Our view of the future of energy is that there is no ‘one solution’ to our energy problem. We must move to a mindset of energy diversification. We will need many different sources of energy and never rely too much on one source. Germany’s reliance on natural gas for its economic model has proved fragile. Even France’s concentrated bet on nuclear power has proved to be fragile due to corrosion and now too hot rivers. The world must invest in all types of energy and thus our view is that investors mut get broad exposure to energy going forward.
The non-renewable energy sector at a glance
In this equity note we will focus on the non-renewable energy because this is the part of the energy sector which has changed the most relative to market pricing and expectations and where there is more room for valuations changing. Despite high oil and gas prices the energy sector is still relatively cheap as we described already back in May in our note Global energy stocks are the cheapest in 27 years where we measured valuation on the free cash flow yield. The high oil and gas prices have also led to record profits for refiners and recently the highest quarterly profit ever recorded in the global energy sector which we described in our note Earnings hit new all-time high as inflation lifts all boats.
The global energy sector (defined by GICS and being the non-renewable energy sector) is still cheap relative to the global equity market with the 12-month EV/EBITDA being two standard deviations below the average valuation spread since 2005. In terms of total return the global energy sector has delivered a higher return than the global equity market since 1995 (see chart). It is also worth noting that measured on the 12-month forward EV/EBITDA the renewable energy sector has twice the valuation level compared to the non-renewable energy sector reflecting the different in expectations for the future priced in the market.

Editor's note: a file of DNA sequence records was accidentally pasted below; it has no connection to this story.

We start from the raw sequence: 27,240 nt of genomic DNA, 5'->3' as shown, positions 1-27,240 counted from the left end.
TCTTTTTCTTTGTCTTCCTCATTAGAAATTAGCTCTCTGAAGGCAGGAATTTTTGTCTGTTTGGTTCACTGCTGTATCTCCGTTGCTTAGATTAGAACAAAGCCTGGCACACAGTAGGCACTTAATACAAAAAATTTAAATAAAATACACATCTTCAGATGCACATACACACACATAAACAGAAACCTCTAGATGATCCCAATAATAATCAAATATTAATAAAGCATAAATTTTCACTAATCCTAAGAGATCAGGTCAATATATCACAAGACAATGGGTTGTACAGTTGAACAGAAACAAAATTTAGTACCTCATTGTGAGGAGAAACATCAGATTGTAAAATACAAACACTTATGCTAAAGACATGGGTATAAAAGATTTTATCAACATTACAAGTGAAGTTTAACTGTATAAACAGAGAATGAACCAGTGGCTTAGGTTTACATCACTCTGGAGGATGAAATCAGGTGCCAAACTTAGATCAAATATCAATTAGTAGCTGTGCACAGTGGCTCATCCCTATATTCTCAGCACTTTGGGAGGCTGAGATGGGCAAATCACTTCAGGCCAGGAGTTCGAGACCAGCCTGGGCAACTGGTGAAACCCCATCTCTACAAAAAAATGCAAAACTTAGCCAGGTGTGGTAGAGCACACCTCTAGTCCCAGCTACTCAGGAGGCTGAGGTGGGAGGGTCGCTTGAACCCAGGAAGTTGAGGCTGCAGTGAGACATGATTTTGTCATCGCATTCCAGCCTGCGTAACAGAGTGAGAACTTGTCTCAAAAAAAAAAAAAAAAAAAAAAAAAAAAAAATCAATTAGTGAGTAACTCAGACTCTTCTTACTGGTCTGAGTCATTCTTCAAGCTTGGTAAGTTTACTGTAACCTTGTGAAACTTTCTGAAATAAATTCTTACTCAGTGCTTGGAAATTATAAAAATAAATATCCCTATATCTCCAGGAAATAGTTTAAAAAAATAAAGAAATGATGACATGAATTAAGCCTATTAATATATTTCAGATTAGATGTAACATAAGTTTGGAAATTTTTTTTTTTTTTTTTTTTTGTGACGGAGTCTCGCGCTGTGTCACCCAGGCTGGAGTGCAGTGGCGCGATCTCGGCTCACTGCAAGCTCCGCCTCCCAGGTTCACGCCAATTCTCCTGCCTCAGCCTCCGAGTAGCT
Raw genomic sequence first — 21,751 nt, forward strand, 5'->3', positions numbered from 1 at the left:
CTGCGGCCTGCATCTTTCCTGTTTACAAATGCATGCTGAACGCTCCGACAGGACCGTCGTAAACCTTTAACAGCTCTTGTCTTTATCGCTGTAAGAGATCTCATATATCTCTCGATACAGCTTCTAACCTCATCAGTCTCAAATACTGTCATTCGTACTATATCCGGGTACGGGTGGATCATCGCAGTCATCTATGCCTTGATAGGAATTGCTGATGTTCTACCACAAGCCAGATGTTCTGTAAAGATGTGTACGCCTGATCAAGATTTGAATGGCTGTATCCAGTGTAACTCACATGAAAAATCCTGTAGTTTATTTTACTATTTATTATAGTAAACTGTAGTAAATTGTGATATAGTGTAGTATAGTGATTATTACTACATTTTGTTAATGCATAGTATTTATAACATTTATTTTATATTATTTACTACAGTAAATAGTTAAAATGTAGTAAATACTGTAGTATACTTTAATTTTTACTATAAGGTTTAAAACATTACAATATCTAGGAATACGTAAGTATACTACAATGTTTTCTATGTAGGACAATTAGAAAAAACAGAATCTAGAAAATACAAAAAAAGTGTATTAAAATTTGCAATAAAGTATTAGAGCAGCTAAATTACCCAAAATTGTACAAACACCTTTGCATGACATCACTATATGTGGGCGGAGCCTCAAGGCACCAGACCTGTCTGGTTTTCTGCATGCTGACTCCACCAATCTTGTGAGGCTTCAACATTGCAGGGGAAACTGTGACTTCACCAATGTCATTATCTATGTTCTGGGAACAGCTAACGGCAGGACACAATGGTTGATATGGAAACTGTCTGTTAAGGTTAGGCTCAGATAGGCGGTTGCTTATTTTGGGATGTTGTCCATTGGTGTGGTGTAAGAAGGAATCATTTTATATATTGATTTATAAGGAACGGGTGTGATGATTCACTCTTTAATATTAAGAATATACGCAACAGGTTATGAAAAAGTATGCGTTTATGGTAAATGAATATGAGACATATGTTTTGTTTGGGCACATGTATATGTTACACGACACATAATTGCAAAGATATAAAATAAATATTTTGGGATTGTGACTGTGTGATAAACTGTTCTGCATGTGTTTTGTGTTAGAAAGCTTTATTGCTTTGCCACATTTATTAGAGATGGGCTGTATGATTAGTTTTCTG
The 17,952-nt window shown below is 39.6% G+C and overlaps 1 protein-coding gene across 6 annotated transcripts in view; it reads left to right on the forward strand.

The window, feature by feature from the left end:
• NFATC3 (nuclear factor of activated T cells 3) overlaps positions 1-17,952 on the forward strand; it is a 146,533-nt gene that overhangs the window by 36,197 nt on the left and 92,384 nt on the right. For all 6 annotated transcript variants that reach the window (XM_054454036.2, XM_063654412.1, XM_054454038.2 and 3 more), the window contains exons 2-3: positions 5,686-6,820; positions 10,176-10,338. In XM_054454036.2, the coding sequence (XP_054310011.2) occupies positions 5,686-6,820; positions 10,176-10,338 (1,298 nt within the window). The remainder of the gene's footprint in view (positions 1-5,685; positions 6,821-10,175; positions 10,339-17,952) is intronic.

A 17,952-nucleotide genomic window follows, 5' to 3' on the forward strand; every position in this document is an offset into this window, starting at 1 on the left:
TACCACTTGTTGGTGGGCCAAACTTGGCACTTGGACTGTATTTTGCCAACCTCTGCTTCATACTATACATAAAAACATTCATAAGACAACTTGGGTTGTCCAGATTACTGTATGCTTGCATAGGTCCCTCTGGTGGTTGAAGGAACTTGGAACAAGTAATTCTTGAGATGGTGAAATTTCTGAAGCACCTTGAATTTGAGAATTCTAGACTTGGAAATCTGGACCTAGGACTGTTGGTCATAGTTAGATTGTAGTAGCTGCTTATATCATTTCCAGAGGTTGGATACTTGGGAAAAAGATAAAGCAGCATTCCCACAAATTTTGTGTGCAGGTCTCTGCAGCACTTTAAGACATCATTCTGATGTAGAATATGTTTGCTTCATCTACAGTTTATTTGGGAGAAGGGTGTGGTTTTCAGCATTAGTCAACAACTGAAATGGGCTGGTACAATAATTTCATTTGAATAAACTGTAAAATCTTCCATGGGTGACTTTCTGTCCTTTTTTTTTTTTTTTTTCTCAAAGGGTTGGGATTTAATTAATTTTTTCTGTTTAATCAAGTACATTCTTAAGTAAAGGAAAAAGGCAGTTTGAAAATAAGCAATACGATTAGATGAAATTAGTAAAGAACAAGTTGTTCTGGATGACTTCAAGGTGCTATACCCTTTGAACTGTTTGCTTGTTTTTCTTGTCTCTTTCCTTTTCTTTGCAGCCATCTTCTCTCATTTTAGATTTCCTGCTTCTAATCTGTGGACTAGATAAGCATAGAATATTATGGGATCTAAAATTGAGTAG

As we described in our Q1 Outlook the current dividend yield and expected dividend growth suggest that the global energy sector has an expected long-term return of 10% annualised subject of course to a large degree of uncertainty related to equity valuation compression in the industry or lower dividend growth in the future than expected today.
The easiest way to invest in the energy sector is through ETFs tracking the sector and most investors should do that. A different approach is investing in specific parts of the non-renewable energy sector. The tables below show the top five company on market value in each of the GICS industries in the GICS energy sector. As the five-year total returns in USD column show, the industries related only to drilling and providing equipment for drilling activities have done the worst because the decline in capital expenditures since 2015 has dried up activity for this industry. The integrated oil and gas majors have done better due to refining and trading businesses. Over the past five years, the best performing industries in the energy sector have been refining and marketing due to the crack spreads (the difference between crude oil and refined products) have expanded during the pandemic. The global coal industry has also done very well which in terms of climate change and reducing carbon emissions is a sad observation but we should be aware of that the primary fuel source for power generation globally is still coal.